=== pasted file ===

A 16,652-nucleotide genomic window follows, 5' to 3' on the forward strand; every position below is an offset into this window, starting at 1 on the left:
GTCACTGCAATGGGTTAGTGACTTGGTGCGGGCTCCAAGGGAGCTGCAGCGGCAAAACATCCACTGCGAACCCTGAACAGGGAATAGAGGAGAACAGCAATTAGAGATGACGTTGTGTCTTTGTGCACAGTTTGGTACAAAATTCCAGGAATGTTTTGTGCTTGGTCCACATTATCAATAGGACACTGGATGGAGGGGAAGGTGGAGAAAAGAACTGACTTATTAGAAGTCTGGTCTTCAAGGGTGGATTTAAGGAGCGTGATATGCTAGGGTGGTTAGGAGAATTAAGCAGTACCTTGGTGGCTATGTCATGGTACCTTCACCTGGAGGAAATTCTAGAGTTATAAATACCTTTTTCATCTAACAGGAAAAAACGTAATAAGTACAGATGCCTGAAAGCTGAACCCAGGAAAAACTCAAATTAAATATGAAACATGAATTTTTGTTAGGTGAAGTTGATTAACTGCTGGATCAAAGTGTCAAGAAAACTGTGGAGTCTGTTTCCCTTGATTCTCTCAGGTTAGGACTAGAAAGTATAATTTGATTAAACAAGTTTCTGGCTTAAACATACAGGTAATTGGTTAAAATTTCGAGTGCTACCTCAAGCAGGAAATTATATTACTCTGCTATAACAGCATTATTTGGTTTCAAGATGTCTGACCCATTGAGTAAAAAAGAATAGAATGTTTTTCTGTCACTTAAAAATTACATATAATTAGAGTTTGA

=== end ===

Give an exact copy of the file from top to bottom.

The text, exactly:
A 16,652-nucleotide genomic window follows, 5' to 3' on the forward strand; every position below is an offset into this window, starting at 1 on the left:
GTCACTGCAATGGGTTAGTGACTTGGTGCGGGCTCCAAGGGAGCTGCAGCGGCAAAACATCCACTGCGAACCCTGAACAGGGAATAGAGGAGAACAGCAATTAGAGATGACGTTGTGTCTTTGTGCACAGTTTGGTACAAAATTCCAGGAATGTTTTGTGCTTGGTCCACATTATCAATAGGACACTGGATGGAGGGGAAGGTGGAGAAAAGAACTGACTTATTAGAAGTCTGGTCTTCAAGGGTGGATTTAAGGAGCGTGATATGCTAGGGTGGTTAGGAGAATTAAGCAGTACCTTGGTGGCTATGTCATGGTACCTTCACCTGGAGGAAATTCTAGAGTTATAAATACCTTTTTCATCTAACAGGAAAAAACGTAATAAGTACAGATGCCTGAAAGCTGAACCCAGGAAAAACTCAAATTAAATATGAAACATGAATTTTTGTTAGGTGAAGTTGATTAACTGCTGGATCAAAGTGTCAAGAAAACTGTGGAGTCTGTTTCCCTTGATTCTCTCAGGTTAGGACTAGAAAGTATAATTTGATTAAACAAGTTTCTGGCTTAAACATACAGGTAATTGGTTAAAATTTCGAGTGCTACCTCAAGCAGGAAATTATATTACTCTGCTATAACAGCATTATTTGGTTTCAAGATGTCTGACCCATTGAGTAAAAAAGAATAGAATGTTTTTCTGTCACTTAAAAATTACATATAATTAGAGTTTGA